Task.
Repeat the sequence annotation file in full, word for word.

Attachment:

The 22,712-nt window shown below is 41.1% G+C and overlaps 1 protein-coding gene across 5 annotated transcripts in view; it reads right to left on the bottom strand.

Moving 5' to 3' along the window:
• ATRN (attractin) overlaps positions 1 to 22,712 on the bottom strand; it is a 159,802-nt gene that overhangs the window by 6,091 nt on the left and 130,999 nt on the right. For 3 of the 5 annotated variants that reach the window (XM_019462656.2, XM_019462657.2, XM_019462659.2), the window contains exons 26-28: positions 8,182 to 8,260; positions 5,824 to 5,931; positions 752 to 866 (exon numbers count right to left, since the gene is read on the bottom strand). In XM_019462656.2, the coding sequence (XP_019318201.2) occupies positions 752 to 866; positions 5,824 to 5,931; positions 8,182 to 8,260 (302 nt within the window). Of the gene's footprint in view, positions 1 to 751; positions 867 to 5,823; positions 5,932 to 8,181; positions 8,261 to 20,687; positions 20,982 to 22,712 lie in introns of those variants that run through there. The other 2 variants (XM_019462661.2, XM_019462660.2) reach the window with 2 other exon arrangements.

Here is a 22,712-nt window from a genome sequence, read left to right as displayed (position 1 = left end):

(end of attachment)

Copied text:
The 22,712-nt window shown below is 41.1% G+C and overlaps 1 protein-coding gene across 5 annotated transcripts in view; it reads right to left on the bottom strand.

Moving 5' to 3' along the window:
• ATRN (attractin) overlaps positions 1 to 22,712 on the bottom strand; it is a 159,802-nt gene that overhangs the window by 6,091 nt on the left and 130,999 nt on the right. For 3 of the 5 annotated variants that reach the window (XM_019462656.2, XM_019462657.2, XM_019462659.2), the window contains exons 26-28: positions 8,182 to 8,260; positions 5,824 to 5,931; positions 752 to 866 (exon numbers count right to left, since the gene is read on the bottom strand). In XM_019462656.2, the coding sequence (XP_019318201.2) occupies positions 752 to 866; positions 5,824 to 5,931; positions 8,182 to 8,260 (302 nt within the window). Of the gene's footprint in view, positions 1 to 751; positions 867 to 5,823; positions 5,932 to 8,181; positions 8,261 to 20,687; positions 20,982 to 22,712 lie in introns of those variants that run through there. The other 2 variants (XM_019462661.2, XM_019462660.2) reach the window with 2 other exon arrangements.

Here is a 22,712-nt window from a genome sequence, read left to right as displayed (position 1 = left end):